Subscribe / Unsubscribe Enewsletters | Login | Register

Pencil Banner

Industry should talk to government, not the other way around

Sathya Mithra Ashok | April 2, 2014
In a chat with Reseller News MD of IBM NZ, Rob Lee, discusses the changes that the firm is going through globally, the effects it could have on the NZ market and how the firm is handling the skills shortage that haunts technology firms in the country.

Q: Will you be looking for acquisitions in NZ?

RL: Never say never. I would be amongst a group of people making that sort of decision but it is IBM corporation global that would be making those decisions. For the right reasons, the right fit, the right requirements, potentially.

It comes back to whether it fits what we are trying to do globally. There are many acquisitions, if you look at analytics portfolio that we are building and have acquired - they come from all over the globe.

There is no reason why it could not happen. It just comes down to what it is and why.

We also want to make sure that we are giving our local developer community the best shot at being successful on the world stage, as well. So our software development support community is working on making sure that we provide some of our technologies to these companies so they can be successful in what they do.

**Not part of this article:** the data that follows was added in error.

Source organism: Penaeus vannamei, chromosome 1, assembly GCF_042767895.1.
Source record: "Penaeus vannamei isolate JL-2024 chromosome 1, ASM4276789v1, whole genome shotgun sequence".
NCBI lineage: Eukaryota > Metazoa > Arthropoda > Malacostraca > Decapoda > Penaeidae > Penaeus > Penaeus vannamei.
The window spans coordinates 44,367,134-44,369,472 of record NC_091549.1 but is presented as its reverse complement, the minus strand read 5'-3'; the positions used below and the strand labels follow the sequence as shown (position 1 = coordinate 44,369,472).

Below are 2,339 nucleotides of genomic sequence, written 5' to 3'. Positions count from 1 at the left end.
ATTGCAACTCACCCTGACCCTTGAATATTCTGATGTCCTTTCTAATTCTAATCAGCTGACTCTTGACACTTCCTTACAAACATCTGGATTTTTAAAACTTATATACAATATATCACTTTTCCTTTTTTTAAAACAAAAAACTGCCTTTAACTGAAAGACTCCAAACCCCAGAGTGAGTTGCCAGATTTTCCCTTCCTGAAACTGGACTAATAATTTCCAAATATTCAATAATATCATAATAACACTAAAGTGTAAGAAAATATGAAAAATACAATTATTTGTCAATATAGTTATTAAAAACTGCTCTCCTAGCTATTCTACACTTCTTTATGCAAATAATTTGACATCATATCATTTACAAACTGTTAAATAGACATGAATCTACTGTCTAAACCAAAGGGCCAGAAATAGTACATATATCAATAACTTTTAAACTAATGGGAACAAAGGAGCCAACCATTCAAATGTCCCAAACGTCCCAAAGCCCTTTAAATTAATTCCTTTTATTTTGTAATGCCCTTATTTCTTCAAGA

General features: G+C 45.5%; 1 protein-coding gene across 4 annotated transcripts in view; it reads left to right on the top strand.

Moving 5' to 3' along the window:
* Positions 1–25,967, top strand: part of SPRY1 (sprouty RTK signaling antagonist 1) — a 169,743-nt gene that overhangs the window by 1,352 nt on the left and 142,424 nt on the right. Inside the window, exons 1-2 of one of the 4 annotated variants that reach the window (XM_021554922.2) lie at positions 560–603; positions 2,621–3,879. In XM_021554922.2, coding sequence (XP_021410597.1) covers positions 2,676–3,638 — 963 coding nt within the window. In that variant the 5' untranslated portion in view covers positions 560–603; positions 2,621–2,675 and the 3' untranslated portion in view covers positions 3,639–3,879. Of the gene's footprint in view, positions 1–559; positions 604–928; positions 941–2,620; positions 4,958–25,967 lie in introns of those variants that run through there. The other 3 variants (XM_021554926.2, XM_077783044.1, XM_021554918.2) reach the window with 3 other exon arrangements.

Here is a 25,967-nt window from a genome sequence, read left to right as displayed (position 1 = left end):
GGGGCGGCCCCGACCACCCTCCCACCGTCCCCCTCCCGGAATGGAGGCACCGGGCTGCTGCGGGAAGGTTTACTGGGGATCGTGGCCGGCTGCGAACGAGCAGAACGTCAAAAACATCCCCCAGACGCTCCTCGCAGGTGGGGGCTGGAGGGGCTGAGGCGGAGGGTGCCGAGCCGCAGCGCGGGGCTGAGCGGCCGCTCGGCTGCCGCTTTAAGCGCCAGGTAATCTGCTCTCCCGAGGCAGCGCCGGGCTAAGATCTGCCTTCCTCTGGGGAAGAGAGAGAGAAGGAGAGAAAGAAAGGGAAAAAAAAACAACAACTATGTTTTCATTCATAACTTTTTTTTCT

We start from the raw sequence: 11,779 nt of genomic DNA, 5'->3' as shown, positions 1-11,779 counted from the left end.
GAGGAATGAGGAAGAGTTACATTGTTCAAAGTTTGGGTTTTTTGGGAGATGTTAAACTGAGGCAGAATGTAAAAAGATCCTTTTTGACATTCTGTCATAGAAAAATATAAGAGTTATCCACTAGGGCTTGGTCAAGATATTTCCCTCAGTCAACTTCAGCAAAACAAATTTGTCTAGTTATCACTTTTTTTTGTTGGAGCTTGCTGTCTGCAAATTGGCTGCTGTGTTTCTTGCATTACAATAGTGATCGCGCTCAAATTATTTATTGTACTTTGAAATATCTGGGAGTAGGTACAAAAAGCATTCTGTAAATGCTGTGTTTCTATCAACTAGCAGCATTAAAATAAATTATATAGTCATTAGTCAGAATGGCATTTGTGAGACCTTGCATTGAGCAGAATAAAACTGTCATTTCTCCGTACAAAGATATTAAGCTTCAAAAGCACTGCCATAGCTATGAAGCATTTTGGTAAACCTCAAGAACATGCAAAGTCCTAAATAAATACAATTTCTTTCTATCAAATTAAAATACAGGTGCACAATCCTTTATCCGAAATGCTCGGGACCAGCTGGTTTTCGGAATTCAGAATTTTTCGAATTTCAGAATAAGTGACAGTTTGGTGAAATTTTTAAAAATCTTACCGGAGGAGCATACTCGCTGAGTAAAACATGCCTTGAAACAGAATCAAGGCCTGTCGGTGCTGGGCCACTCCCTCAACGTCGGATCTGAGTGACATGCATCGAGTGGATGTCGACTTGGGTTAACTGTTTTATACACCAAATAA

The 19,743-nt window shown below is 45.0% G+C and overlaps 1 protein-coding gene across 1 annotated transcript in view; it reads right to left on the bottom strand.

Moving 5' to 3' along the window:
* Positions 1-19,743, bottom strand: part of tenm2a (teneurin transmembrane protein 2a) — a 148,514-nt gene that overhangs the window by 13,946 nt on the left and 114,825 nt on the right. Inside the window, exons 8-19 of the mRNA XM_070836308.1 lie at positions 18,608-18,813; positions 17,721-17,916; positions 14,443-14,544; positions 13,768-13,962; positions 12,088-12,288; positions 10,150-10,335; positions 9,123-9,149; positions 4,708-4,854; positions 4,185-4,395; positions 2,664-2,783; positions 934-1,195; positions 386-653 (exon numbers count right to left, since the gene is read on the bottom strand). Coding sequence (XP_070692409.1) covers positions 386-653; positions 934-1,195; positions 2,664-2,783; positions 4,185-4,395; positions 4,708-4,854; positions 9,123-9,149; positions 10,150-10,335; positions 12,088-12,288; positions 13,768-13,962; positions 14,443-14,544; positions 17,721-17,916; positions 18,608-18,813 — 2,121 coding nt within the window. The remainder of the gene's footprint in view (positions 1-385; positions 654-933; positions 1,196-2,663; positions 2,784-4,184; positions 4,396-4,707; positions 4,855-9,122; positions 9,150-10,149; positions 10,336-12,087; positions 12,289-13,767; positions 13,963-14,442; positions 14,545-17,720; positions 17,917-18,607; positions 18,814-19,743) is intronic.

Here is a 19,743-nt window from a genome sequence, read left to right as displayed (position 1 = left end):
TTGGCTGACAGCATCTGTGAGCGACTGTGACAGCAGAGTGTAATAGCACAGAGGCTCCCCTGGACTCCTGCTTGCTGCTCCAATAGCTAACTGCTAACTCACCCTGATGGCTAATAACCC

There is a local chapter here. It is part of the mission we have in A/NZ and we have these developers that we work with locally.

Q: How do you grade your people strength in the country and will you be looking to hire more?

RL: The challenge we have is to make sure we have got the right people to listen and talk to the clients. We are always making sure about have we got the right complement of people to do that engagement. So as IBM changes, the skills that our people need to have will carry on — and the requirements of those will carry on — changing, and they will be more highly geared and continue to grow in the Cloud, analytics, mobility and social.

With Cloud momentum in this market, I see the rest of the momentum growing, and that means the profile of the workforce that we need to address will change.

If the demand is there we will be looking to add on people in certain profile areas.

Q: What are your thoughts on the skills shortage in the country and how does IBM handle it?

RL: As an industry we all stare at this. The government looks at it, the education sector — primary, secondary and tertiary also look at it. I think there are a number of factors here. We need to make sure as a whole that this industry is seen as attractive to people to enter. That is the first thing.

Then it comes down to what we are looking for in this marketplace. Is there a shortage? I believe in some key areas there are. But how you fill those gaps is equally as important as identifying the gap. And, in the long view, you don't need just people who can work with technology. They can program, they can do stuff. You need people who can think about how they apply technology.


Previous Page  1  2  3  4  5  Next Page 

Sign up for CIO Asia eNewsletters.